reduction in potassium or calcium levels in the blood. Your doctor may decide to perform regular blood tests to monitor your
levels of magnesium.
Other side effects are:
• Uncommon (may affect up to 1 in 100 people)
Headache; dizziness; diarrhoea; feeling sick, vomiting; bloating and flatulence (wind); constipation; dry mouth; abdominal
pain and discomfort; skin rash, exanthema, eruption; itching; fracture of the hip, wrist or spine; feeling weak, exhausted or
generally unwell; sleep disorders.
• Rare (may affect up to 1 in 1,000 people)
Disturbances in vision such as blurred vision; hives; pain in the joints; muscle pains; weight changes; raised body
temperature; swelling of the extremities (peripheral oedema); allergic reactions; depression; breast enlargement in males;
taste disorders.
• Very rare (may affect up to 1 in 10,000 people)
• Not known (frequency cannot be estimated from the available data)
Hallucination, confusion (especially in patients with a history of these symptoms); decreased sodium level in blood;
decreased calcium level in blood; decreased potassium level in blood; tingling or numbness in the hands or feet; muscle
spasm; rash, possibly with pain in the joints.
Side effects identified through blood tests:
• Uncommon (may affect up to 1 in 100 people)
An increase in liver enzymes.
• Rare (may affect up to 1 in 1,000 people)
An increase in bilirubin; increased fats in the blood; severe reduction in number of white blood cells which makes infections
more likely.
• Very rare (may affect up to 1 in 10,000 people)
A reduction in the number of blood platelets, which may cause you to bleed or bruise more than normal; a reduction in the
number of white blood cells, which may lead to more frequent infections; severe reduction in blood cells which can cause
weakness, bruising or make infections more likely.
Reporting of side effects
If you get any side effects, talk to your doctor or pharmacist. This includes any possible side effects not listed in this leaflet.
You can also report side effects directly via Yellow Card Scheme
By reporting side effects you can help provide more information on the safety of this medicine.
Keep this medicine out of the sight and reach of children.
Do not use this medicine after the expiry date which is stated on the packaging after EXP. The expiry date refers to the last day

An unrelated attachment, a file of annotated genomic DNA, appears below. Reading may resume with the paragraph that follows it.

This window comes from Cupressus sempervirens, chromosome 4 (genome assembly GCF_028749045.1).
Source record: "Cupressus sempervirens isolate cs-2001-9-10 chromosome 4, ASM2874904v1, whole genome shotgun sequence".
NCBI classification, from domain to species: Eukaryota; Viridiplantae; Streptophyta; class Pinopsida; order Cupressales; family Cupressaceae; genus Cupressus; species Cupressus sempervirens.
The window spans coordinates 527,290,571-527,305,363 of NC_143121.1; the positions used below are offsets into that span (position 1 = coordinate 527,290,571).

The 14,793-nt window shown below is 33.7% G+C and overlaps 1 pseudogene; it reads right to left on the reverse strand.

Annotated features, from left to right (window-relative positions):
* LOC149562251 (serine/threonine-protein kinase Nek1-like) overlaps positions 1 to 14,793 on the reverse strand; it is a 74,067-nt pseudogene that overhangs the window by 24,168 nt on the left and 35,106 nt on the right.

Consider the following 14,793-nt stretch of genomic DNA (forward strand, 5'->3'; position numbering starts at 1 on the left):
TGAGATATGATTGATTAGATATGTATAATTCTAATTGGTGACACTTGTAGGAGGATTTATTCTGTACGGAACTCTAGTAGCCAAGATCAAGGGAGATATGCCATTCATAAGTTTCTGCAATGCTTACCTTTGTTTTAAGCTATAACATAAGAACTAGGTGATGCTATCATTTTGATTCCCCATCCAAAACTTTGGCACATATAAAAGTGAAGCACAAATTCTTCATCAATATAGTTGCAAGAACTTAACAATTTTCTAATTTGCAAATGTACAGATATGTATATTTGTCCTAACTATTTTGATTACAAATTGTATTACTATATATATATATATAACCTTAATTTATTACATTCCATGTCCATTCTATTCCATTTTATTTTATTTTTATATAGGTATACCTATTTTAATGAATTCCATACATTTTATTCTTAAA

of that month.
This medicine does not require any special temperature storage conditions.
Blister pack: Store in the original package in order to protect from moisture.
Container: Keep the container tightly closed in order to protect from moisture.
After first opening of the container, the product should be used within 3 months.
Do not throw away any medicines via wastewater or household waste. Ask your pharmacist how to throw away medicines
you no longer use. These measures will help protect the environment.
What Pantoprazole contains
• The active substance is pantoprazole. Each gastro-resistant tablet contains 20 mg pantoprazole (as pantoprazole sodium
• The other ingredients are mannitol, crospovidone (type B), anhydrous sodium carbonate, sorbitol (E420), calcium stearate
in the tablet core and hypromellose, povidone (K25), titanium dioxide (E171), yellow iron oxide (E172), propylene glycol,
methacrylic acid - ethyl acrylate copolymer, sodium laurilsulfate, polysorbate 80, macrogol 6000 and talc in the
What Pantoprazole looks like and contents of the pack
The 20 mg gastro-resistant tablets are light brownish yellow, oval, slightly biconvex tablets.
Pack sizes:
Cartons of 7, 14, 15, 20, 28, 30, 50, 50 x 1, 56, 60, 84, 90, 98, 100, 100 x 1, 112 and 140 gastro-resistant tablets in blister
A plastic container of 100 and 250 gastro-resistant tablets.
Not all pack sizes may be marketed.
Marketing Authorisation Holder and Manufacturer
Marketing Authorisation Holder:
KRKA, d.d., Novo mesto, Šmarješka cesta 6, 8501 Novo mesto, Slovenia.
KRKA, d.d., Novo mesto, Šmarješka cesta 6, 8501 Novo mesto, Slovenia.
TAD Pharma GmbH, D - 27472 Cuxhaven, Heinz - Lohmann - Straße 5, Germany
Distributed by :
Consilient Health (UK) Ltd, 500 Chiswick High Road, London, W4 5RG.
This leaflet was last revised in 10/2015


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Source: Medicines and Healthcare Products Regulatory Agency

Disclaimer: Every effort has been made to ensure that the information provided here is accurate, up-to-date and complete, but no guarantee is made to that effect. Drug information contained herein may be time sensitive. This information has been compiled for use by healthcare practitioners and consumers in the United States. The absence of a warning for a given drug or combination thereof in no way should be construed to indicate that the drug or combination is safe, effective or appropriate for any given patient. If you have questions about the substances you are taking, check with your doctor, nurse or pharmacist.